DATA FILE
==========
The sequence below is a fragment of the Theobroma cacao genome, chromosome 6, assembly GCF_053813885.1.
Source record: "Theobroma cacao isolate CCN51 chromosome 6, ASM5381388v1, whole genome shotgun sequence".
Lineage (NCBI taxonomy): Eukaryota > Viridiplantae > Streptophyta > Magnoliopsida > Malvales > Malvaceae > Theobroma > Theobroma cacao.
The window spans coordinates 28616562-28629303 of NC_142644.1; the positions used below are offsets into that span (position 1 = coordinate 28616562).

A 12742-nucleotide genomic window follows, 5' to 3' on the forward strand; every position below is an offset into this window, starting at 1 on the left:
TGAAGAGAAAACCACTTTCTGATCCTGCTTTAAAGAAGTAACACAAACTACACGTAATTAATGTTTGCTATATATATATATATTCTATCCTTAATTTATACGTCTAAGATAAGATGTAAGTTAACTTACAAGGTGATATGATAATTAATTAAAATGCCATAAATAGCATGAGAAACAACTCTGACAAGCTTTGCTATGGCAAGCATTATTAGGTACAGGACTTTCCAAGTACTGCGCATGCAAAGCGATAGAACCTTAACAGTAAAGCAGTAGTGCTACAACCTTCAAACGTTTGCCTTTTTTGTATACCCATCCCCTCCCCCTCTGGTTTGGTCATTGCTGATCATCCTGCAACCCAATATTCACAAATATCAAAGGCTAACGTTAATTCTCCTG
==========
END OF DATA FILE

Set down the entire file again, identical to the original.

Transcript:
The sequence below is a fragment of the Theobroma cacao genome, chromosome 6, assembly GCF_053813885.1.
Source record: "Theobroma cacao isolate CCN51 chromosome 6, ASM5381388v1, whole genome shotgun sequence".
Lineage (NCBI taxonomy): Eukaryota > Viridiplantae > Streptophyta > Magnoliopsida > Malvales > Malvaceae > Theobroma > Theobroma cacao.
The window spans coordinates 28616562-28629303 of NC_142644.1; the positions used below are offsets into that span (position 1 = coordinate 28616562).

A 12742-nucleotide genomic window follows, 5' to 3' on the forward strand; every position below is an offset into this window, starting at 1 on the left:
TGAAGAGAAAACCACTTTCTGATCCTGCTTTAAAGAAGTAACACAAACTACACGTAATTAATGTTTGCTATATATATATATATTCTATCCTTAATTTATACGTCTAAGATAAGATGTAAGTTAACTTACAAGGTGATATGATAATTAATTAAAATGCCATAAATAGCATGAGAAACAACTCTGACAAGCTTTGCTATGGCAAGCATTATTAGGTACAGGACTTTCCAAGTACTGCGCATGCAAAGCGATAGAACCTTAACAGTAAAGCAGTAGTGCTACAACCTTCAAACGTTTGCCTTTTTTGTATACCCATCCCCTCCCCCTCTGGTTTGGTCATTGCTGATCATCCTGCAACCCAATATTCACAAATATCAAAGGCTAACGTTAATTCTCCTG